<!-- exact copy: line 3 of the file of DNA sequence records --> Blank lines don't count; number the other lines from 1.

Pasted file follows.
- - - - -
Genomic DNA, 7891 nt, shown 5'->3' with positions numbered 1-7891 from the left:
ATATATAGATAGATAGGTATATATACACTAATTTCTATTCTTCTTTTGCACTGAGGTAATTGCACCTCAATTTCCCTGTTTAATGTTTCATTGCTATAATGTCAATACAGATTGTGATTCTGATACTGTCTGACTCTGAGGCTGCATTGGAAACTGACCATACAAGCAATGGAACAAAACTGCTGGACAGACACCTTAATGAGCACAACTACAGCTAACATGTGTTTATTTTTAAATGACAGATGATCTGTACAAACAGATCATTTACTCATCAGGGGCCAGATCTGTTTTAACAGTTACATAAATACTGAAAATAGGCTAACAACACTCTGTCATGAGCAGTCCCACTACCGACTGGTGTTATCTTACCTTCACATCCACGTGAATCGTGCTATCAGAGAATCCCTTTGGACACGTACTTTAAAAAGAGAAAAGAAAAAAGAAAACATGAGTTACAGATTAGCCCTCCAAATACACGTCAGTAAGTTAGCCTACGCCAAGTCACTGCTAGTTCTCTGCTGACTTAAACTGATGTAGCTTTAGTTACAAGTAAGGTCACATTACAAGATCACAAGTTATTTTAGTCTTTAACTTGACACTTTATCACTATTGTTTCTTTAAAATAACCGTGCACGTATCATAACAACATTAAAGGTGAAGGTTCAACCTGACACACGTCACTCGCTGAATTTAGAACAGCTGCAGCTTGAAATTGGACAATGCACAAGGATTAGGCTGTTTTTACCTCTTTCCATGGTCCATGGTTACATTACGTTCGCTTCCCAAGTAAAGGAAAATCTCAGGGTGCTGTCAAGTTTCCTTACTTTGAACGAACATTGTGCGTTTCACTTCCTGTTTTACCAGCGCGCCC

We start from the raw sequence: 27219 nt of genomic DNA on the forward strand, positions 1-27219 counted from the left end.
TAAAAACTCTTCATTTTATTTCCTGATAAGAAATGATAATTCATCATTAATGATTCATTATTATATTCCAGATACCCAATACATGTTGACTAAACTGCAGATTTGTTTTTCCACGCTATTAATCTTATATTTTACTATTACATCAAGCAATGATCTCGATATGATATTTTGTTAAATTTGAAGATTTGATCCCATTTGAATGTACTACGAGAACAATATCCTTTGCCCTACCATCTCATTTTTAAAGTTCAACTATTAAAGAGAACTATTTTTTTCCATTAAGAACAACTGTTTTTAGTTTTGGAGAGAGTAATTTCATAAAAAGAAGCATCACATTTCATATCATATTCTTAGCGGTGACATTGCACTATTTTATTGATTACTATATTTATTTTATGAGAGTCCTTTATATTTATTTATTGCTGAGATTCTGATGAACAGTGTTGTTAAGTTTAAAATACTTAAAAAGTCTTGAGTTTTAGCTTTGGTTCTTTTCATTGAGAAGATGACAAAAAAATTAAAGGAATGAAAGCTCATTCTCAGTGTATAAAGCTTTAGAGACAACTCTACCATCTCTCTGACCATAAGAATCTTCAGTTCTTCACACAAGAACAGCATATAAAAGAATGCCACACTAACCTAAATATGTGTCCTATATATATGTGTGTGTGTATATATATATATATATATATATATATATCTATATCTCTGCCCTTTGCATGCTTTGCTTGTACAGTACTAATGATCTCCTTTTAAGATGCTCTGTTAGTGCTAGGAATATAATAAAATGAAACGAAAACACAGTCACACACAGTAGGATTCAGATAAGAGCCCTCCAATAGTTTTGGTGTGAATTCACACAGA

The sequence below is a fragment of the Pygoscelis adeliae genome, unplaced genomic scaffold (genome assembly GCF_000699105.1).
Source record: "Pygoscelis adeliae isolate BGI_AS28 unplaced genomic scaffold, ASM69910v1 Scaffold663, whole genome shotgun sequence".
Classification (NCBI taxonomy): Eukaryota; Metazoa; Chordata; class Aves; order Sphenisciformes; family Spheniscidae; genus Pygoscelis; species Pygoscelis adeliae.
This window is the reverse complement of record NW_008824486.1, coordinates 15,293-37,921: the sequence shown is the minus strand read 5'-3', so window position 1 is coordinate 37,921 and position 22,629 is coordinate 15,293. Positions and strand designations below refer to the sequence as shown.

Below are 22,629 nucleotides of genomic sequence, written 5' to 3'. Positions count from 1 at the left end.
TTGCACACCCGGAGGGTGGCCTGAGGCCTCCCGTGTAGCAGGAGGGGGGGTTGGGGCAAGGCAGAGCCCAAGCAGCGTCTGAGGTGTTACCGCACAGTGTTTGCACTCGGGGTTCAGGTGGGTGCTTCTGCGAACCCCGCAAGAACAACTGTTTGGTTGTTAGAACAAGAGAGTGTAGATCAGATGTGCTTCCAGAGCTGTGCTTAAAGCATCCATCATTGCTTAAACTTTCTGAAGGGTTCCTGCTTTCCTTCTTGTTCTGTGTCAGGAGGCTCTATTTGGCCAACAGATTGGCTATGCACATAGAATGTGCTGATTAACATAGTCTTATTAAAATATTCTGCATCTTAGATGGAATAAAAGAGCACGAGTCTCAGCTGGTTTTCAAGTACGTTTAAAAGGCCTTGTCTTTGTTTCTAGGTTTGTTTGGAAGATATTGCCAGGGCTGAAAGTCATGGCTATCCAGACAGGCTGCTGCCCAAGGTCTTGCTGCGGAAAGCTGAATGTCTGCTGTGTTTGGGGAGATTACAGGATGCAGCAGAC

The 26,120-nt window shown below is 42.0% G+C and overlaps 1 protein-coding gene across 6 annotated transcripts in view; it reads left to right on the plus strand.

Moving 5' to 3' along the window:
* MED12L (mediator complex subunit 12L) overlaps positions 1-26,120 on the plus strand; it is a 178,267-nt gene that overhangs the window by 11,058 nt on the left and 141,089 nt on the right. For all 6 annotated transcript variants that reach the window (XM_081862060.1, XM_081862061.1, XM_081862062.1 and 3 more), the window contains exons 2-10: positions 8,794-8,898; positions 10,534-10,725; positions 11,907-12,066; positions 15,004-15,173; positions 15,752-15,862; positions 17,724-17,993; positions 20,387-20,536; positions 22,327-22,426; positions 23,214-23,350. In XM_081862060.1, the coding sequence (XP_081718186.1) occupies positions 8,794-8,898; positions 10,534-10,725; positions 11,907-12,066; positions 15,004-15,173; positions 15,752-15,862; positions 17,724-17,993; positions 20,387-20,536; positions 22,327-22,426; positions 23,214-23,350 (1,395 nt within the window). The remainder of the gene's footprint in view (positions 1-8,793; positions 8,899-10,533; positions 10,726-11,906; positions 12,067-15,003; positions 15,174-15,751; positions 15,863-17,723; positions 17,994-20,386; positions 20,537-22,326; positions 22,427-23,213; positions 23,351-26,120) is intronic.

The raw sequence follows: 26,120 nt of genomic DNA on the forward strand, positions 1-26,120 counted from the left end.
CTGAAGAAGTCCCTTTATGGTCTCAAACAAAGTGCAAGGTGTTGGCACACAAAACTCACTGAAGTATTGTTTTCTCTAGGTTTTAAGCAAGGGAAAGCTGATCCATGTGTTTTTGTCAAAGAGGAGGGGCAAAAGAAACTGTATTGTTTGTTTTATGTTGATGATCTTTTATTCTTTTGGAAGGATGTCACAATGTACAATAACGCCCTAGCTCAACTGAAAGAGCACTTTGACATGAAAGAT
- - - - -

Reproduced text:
We start from the raw sequence: 27219 nt of genomic DNA on the forward strand, positions 1-27219 counted from the left end.